1. A telescoping instrument comprising,
a plurality of telescoping tubes, including at least one outside tube and one inside tube,
means for locking said telescoping tubes at any selected random length,
an inwardly inclined guide adjacent the inner end of the inner tube formed by a cut away portion of the wall of the inside tube cut on three sides thereof and bent inwardly of said inside tube,
the opposite cut away side edges and said guide forming a guide channel,
a rolling element within said channel and on said inclined guide being free to roll on said inclined guide in said channel radially outwardly of said inner tube when the tubes are turned in one direction thereby wedging said tubes together, and to roll from said narrow peripheral end inwardly to the deepest portion of said channel when the tubes are turned in the opposite direction thereby to free said tubes for telescopic adjustment, said rolling element being completely withdrawable into said deepest portion of said channel within the periphery of said inside tube. 2. The telescoping instrument specified in claim 1, and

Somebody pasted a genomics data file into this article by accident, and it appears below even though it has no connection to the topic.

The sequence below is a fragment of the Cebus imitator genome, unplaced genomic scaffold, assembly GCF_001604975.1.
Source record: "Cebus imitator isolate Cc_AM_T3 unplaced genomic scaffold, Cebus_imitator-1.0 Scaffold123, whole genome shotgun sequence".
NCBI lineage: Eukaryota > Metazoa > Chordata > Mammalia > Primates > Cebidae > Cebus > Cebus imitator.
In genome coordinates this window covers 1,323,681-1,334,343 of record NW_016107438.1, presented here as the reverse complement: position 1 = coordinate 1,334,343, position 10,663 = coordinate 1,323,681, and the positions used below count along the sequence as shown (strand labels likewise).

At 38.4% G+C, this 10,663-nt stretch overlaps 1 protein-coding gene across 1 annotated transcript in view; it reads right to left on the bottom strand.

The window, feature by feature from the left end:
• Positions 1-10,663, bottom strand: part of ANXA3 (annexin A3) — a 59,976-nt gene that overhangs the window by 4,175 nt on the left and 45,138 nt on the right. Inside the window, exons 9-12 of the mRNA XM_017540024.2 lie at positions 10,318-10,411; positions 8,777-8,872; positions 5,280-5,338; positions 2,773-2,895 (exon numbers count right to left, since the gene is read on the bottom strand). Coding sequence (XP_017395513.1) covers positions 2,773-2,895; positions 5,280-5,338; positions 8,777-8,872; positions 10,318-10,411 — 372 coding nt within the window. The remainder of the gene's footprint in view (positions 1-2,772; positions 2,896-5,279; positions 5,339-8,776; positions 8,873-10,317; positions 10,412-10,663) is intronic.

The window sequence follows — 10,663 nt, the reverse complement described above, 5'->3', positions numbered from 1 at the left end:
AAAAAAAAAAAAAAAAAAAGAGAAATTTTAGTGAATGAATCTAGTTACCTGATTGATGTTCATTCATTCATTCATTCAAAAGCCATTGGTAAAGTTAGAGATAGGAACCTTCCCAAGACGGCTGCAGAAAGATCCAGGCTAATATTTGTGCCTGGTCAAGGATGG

said rolling element being a roller freely rolling on said guide surface. 3. The telescoping instrument specified in claim and said roller being tubular and a loop extended through said roller and around said inwardly bent guide for rotatably holding said roller in said channel. 4. The telescoping instrument specified in claim 2, and
a permanent magnet at said deepest portion of said channel for attaching said roller at said deepest portion.
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|U.S. Classification||33/809, 16/DIG.390, 33/342, 403/351, 33/295, 403/104, 16/429|
|Cooperative Classification||Y10S16/39, G01B3/08|